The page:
Université Paris Saclay-APHP, Neurophysiologie et Epileptologie, Le Kremlin Bicêtre, France
Univ. Grenoble Alpes, Inserm, GIN, Grenoble Institut des Neurosciences, 38000, Grenoble, France
Aix Marseille Univ, Inserm, INS, Institut de Neurosciences des Systèmes, Marseille, France
Service de Neurologie, CHU de Rennes, France
Service de Neurochirurgie, CHU de Grenoble, France
Hôpital Fondation Rothschild, Neurochirurgie pédiatrique, Paris, France
Université Paris Saclay-APHP, Neurochirurgie, Le Kremlin Bicêtre, France
Université Paris-Saclay, CEA, CNRS, Inserm, BioMaps, Orsay, France
Objective. The semiology of temporo-basal epilepsy has rarely been analysed in the literature. In this paper, we report three patients with proven basal temporal epilepsy with somatomotor or somatosensory facial ictal semiology, highly suggestive of insulo-opercular onset.
Methods. The three patients had a temporobasal lesion and their drugresistant epilepsy was cured with resection of the lesion (follow-up duration: 7-17 years). We reviewed the medical charts, non-invasive EEG data as well as the stereoelectroencephalography (SEEG) performed in two patients. Quantitative analysis of ictal fast gamma activity was performed for one patient.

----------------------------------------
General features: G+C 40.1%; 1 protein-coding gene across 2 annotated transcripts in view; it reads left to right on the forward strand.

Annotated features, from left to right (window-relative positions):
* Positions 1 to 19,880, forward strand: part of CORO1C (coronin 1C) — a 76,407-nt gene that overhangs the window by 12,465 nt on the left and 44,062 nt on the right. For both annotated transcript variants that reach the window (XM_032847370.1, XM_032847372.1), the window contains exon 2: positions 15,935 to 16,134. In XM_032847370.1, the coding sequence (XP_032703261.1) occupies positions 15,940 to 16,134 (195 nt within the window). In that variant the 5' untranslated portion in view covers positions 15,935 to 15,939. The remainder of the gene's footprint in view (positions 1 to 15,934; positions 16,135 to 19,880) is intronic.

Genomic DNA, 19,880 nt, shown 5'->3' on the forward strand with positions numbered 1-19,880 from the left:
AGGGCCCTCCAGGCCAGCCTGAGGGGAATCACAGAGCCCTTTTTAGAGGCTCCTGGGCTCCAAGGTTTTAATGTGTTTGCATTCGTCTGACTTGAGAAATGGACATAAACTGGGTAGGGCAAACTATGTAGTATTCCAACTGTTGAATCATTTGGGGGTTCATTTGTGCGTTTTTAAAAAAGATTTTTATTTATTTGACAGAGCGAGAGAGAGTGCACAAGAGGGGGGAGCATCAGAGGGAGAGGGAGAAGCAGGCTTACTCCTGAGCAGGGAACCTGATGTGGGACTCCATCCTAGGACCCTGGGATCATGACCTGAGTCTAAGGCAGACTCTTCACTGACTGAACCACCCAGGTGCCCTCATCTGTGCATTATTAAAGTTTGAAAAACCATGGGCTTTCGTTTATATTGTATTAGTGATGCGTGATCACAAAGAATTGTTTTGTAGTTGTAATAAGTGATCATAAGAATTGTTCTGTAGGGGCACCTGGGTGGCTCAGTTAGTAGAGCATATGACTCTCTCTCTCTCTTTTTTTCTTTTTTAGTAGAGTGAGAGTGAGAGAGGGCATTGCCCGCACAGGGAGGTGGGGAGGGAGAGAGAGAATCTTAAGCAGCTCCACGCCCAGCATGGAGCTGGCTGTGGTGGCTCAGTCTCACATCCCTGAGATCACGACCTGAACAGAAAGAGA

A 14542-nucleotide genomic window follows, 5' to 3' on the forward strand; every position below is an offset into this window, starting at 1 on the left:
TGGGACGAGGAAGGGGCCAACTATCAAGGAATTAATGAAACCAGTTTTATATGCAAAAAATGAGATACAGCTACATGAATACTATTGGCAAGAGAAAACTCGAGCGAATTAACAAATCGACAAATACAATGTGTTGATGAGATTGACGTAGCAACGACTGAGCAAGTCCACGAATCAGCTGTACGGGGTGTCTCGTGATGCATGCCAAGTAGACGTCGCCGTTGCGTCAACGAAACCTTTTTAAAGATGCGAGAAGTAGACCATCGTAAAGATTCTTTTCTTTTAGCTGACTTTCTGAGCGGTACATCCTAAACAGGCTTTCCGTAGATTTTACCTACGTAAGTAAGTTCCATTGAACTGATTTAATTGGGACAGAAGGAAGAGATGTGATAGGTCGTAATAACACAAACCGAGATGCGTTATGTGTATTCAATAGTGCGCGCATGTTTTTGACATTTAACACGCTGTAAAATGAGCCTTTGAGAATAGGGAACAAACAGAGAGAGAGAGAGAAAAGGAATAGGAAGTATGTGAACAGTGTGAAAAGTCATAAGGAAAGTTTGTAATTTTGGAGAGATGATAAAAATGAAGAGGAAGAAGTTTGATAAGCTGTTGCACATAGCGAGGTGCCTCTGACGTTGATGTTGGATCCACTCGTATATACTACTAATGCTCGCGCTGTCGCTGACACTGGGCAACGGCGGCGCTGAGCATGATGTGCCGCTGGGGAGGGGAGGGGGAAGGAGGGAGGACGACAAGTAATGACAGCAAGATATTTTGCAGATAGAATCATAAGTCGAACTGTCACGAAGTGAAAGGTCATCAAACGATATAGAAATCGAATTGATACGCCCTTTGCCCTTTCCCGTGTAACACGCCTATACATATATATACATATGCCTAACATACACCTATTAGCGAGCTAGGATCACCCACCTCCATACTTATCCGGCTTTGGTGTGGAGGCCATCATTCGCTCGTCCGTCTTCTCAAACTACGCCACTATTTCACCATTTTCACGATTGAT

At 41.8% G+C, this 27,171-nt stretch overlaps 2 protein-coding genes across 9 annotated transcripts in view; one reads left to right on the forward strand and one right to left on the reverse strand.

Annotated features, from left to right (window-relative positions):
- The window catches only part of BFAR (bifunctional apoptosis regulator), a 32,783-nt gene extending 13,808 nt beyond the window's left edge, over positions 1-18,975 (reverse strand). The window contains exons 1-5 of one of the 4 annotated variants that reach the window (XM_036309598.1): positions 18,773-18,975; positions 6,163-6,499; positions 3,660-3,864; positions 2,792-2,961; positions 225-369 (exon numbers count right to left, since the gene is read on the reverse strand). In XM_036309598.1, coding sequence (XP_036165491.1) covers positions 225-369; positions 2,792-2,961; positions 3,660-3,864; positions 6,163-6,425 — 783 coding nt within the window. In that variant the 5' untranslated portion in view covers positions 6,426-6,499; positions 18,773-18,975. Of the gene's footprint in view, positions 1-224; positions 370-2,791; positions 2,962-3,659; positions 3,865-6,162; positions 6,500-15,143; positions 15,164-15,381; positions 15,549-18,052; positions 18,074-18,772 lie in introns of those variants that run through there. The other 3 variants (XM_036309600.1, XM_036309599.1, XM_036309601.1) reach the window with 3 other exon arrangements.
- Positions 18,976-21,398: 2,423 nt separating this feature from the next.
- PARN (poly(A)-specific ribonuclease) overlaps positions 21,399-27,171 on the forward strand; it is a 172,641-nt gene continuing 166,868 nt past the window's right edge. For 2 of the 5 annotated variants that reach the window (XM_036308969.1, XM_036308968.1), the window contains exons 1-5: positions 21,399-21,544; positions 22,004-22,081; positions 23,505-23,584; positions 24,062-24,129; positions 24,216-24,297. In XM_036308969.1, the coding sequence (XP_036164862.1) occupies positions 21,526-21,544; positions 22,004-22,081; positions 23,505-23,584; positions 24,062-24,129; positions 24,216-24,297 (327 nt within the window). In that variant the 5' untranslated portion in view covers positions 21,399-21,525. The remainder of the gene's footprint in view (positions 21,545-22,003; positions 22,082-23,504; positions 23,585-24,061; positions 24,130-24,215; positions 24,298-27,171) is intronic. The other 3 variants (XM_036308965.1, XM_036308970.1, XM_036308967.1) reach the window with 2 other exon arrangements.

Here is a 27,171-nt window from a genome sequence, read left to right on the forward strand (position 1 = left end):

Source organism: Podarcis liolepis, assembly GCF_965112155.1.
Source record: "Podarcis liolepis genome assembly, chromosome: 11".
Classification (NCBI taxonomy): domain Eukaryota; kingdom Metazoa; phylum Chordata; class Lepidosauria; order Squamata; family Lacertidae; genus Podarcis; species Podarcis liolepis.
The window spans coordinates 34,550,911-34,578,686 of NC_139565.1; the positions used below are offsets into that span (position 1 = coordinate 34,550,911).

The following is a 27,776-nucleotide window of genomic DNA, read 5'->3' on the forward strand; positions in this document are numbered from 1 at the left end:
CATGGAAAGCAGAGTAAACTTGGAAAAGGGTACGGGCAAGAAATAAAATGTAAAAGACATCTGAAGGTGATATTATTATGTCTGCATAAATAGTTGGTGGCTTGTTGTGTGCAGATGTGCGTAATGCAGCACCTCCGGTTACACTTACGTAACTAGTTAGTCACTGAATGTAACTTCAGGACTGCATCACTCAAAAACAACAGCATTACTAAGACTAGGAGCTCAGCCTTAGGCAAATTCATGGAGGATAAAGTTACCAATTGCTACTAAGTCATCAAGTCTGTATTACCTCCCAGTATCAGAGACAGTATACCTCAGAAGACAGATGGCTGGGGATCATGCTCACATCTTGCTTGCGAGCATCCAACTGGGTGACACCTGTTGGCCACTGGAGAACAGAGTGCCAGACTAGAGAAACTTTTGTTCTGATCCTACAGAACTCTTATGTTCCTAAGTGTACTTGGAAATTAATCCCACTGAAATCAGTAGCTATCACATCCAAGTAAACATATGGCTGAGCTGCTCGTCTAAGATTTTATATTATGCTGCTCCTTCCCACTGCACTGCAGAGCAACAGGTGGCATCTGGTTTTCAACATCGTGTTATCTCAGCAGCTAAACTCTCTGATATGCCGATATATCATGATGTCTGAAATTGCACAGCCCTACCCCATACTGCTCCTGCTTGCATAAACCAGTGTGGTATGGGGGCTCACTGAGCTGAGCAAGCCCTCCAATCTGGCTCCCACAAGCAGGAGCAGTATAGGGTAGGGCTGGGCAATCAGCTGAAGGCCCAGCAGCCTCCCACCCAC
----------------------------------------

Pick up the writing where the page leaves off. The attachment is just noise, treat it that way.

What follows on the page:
Results. Early ictal features were orofacial, either somatomotor in two patients or ipsilateral somatosensory in one. The three patients had prior sensations compatible with a temporal lobe onset. Interictal and ictal EEG pointed to the temporal lobe. The propagation of the discharge to the insula and operculum before the occurrence of facial features was seen on SEEG. Facial features occurred 7-20 seconds after electrical onset. Quantitative analysis of six seizures in one patient confirmed the visual analysis, showing statistically significant fast gamma activity originating from basal areas and then propagating to insuloopercular regions after a few seconds.
Significance. We report three cases of lesional temporo-basal epilepsy responsible for orofacial semiology related to propagation of insulo-opercular ictal discharge. In MRI-negative patients with facial manifestations, this origin should be suspected when EEG is suggestive. These observations may contribute to our understanding of brain networks.